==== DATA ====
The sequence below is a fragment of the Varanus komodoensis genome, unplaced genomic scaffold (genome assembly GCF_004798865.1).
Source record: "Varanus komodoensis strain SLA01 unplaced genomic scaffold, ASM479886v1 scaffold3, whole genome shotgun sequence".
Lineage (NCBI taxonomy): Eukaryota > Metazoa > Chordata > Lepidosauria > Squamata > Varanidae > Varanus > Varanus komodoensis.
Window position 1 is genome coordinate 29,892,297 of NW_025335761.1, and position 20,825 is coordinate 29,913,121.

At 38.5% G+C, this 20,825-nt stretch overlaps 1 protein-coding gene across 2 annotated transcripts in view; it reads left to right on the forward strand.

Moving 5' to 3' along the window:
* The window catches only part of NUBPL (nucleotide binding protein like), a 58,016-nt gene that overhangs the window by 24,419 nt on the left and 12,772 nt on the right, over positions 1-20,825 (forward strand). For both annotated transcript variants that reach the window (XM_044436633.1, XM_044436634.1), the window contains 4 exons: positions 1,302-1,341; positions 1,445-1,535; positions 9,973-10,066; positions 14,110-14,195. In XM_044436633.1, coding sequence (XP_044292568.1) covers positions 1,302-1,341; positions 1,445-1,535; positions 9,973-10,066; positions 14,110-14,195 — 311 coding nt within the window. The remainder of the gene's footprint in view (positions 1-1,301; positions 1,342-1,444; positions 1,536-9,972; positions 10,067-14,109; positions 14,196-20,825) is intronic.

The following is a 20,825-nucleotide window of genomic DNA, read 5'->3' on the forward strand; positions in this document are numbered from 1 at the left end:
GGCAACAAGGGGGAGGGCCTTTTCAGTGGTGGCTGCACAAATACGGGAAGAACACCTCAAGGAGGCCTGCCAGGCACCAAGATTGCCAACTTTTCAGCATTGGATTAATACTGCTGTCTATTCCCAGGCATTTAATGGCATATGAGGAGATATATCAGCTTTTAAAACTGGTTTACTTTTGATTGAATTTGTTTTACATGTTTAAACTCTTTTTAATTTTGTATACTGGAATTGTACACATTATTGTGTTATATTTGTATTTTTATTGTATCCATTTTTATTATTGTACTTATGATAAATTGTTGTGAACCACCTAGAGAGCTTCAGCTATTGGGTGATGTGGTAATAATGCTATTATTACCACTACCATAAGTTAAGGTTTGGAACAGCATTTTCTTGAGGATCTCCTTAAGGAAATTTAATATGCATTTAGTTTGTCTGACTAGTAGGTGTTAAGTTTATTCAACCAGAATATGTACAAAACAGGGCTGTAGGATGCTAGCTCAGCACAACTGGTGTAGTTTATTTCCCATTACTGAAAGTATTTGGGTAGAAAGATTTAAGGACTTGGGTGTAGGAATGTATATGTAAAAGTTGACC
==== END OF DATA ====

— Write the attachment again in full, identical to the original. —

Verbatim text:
The sequence below is a fragment of the Varanus komodoensis genome, unplaced genomic scaffold (genome assembly GCF_004798865.1).
Source record: "Varanus komodoensis strain SLA01 unplaced genomic scaffold, ASM479886v1 scaffold3, whole genome shotgun sequence".
Lineage (NCBI taxonomy): Eukaryota > Metazoa > Chordata > Lepidosauria > Squamata > Varanidae > Varanus > Varanus komodoensis.
Window position 1 is genome coordinate 29,892,297 of NW_025335761.1, and position 20,825 is coordinate 29,913,121.

At 38.5% G+C, this 20,825-nt stretch overlaps 1 protein-coding gene across 2 annotated transcripts in view; it reads left to right on the forward strand.

Moving 5' to 3' along the window:
* The window catches only part of NUBPL (nucleotide binding protein like), a 58,016-nt gene that overhangs the window by 24,419 nt on the left and 12,772 nt on the right, over positions 1-20,825 (forward strand). For both annotated transcript variants that reach the window (XM_044436633.1, XM_044436634.1), the window contains 4 exons: positions 1,302-1,341; positions 1,445-1,535; positions 9,973-10,066; positions 14,110-14,195. In XM_044436633.1, coding sequence (XP_044292568.1) covers positions 1,302-1,341; positions 1,445-1,535; positions 9,973-10,066; positions 14,110-14,195 — 311 coding nt within the window. The remainder of the gene's footprint in view (positions 1-1,301; positions 1,342-1,444; positions 1,536-9,972; positions 10,067-14,109; positions 14,196-20,825) is intronic.

The following is a 20,825-nucleotide window of genomic DNA, read 5'->3' on the forward strand; positions in this document are numbered from 1 at the left end:
GGCAACAAGGGGGAGGGCCTTTTCAGTGGTGGCTGCACAAATACGGGAAGAACACCTCAAGGAGGCCTGCCAGGCACCAAGATTGCCAACTTTTCAGCATTGGATTAATACTGCTGTCTATTCCCAGGCATTTAATGGCATATGAGGAGATATATCAGCTTTTAAAACTGGTTTACTTTTGATTGAATTTGTTTTACATGTTTAAACTCTTTTTAATTTTGTATACTGGAATTGTACACATTATTGTGTTATATTTGTATTTTTATTGTATCCATTTTTATTATTGTACTTATGATAAATTGTTGTGAACCACCTAGAGAGCTTCAGCTATTGGGTGATGTGGTAATAATGCTATTATTACCACTACCATAAGTTAAGGTTTGGAACAGCATTTTCTTGAGGATCTCCTTAAGGAAATTTAATATGCATTTAGTTTGTCTGACTAGTAGGTGTTAAGTTTATTCAACCAGAATATGTACAAAACAGGGCTGTAGGATGCTAGCTCAGCACAACTGGTGTAGTTTATTTCCCATTACTGAAAGTATTTGGGTAGAAAGATTTAAGGACTTGGGTGTAGGAATGTATATGTAAAAGTTGACC